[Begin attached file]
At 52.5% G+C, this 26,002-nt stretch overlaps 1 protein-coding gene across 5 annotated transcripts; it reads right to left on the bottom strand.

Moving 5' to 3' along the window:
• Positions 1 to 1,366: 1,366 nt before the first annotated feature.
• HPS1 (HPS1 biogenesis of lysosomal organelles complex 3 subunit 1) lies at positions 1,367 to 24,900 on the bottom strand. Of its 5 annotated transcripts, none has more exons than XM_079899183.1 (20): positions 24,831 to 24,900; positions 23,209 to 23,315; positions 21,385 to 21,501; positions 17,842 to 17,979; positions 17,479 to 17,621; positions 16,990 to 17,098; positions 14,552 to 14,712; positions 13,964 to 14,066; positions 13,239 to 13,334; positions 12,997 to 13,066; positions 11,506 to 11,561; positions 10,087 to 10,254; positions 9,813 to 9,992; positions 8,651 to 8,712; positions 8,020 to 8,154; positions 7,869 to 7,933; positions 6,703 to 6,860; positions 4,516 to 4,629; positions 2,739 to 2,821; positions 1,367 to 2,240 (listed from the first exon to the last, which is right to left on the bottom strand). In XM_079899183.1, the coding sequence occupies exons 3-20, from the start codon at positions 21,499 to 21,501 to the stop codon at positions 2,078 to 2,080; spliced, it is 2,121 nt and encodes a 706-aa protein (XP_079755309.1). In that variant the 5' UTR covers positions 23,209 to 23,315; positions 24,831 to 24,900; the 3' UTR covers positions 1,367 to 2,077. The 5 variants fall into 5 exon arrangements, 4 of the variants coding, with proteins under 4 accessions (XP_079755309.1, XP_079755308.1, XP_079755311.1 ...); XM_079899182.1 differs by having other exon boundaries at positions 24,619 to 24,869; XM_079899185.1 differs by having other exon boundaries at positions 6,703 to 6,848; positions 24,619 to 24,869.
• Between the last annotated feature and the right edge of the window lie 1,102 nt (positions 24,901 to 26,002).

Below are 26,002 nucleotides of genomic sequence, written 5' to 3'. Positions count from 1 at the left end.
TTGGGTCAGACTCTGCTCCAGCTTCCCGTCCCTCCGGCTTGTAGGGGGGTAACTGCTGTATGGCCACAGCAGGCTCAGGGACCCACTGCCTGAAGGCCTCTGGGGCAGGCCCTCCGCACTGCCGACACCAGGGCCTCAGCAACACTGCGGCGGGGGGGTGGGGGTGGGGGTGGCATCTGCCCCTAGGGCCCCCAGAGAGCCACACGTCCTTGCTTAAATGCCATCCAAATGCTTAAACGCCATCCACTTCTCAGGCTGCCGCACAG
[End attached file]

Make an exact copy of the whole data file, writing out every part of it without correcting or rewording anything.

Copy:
At 52.5% G+C, this 26,002-nt stretch overlaps 1 protein-coding gene across 5 annotated transcripts; it reads right to left on the bottom strand.

Moving 5' to 3' along the window:
• Positions 1 to 1,366: 1,366 nt before the first annotated feature.
• HPS1 (HPS1 biogenesis of lysosomal organelles complex 3 subunit 1) lies at positions 1,367 to 24,900 on the bottom strand. Of its 5 annotated transcripts, none has more exons than XM_079899183.1 (20): positions 24,831 to 24,900; positions 23,209 to 23,315; positions 21,385 to 21,501; positions 17,842 to 17,979; positions 17,479 to 17,621; positions 16,990 to 17,098; positions 14,552 to 14,712; positions 13,964 to 14,066; positions 13,239 to 13,334; positions 12,997 to 13,066; positions 11,506 to 11,561; positions 10,087 to 10,254; positions 9,813 to 9,992; positions 8,651 to 8,712; positions 8,020 to 8,154; positions 7,869 to 7,933; positions 6,703 to 6,860; positions 4,516 to 4,629; positions 2,739 to 2,821; positions 1,367 to 2,240 (listed from the first exon to the last, which is right to left on the bottom strand). In XM_079899183.1, the coding sequence occupies exons 3-20, from the start codon at positions 21,499 to 21,501 to the stop codon at positions 2,078 to 2,080; spliced, it is 2,121 nt and encodes a 706-aa protein (XP_079755309.1). In that variant the 5' UTR covers positions 23,209 to 23,315; positions 24,831 to 24,900; the 3' UTR covers positions 1,367 to 2,077. The 5 variants fall into 5 exon arrangements, 4 of the variants coding, with proteins under 4 accessions (XP_079755309.1, XP_079755308.1, XP_079755311.1 ...); XM_079899182.1 differs by having other exon boundaries at positions 24,619 to 24,869; XM_079899185.1 differs by having other exon boundaries at positions 6,703 to 6,848; positions 24,619 to 24,869.
• Between the last annotated feature and the right edge of the window lie 1,102 nt (positions 24,901 to 26,002).

Below are 26,002 nucleotides of genomic sequence, written 5' to 3'. Positions count from 1 at the left end.
TTGGGTCAGACTCTGCTCCAGCTTCCCGTCCCTCCGGCTTGTAGGGGGGTAACTGCTGTATGGCCACAGCAGGCTCAGGGACCCACTGCCTGAAGGCCTCTGGGGCAGGCCCTCCGCACTGCCGACACCAGGGCCTCAGCAACACTGCGGCGGGGGGGTGGGGGTGGGGGTGGCATCTGCCCCTAGGGCCCCCAGAGAGCCACACGTCCTTGCTTAAATGCCATCCAAATGCTTAAACGCCATCCACTTCTCAGGCTGCCGCACAG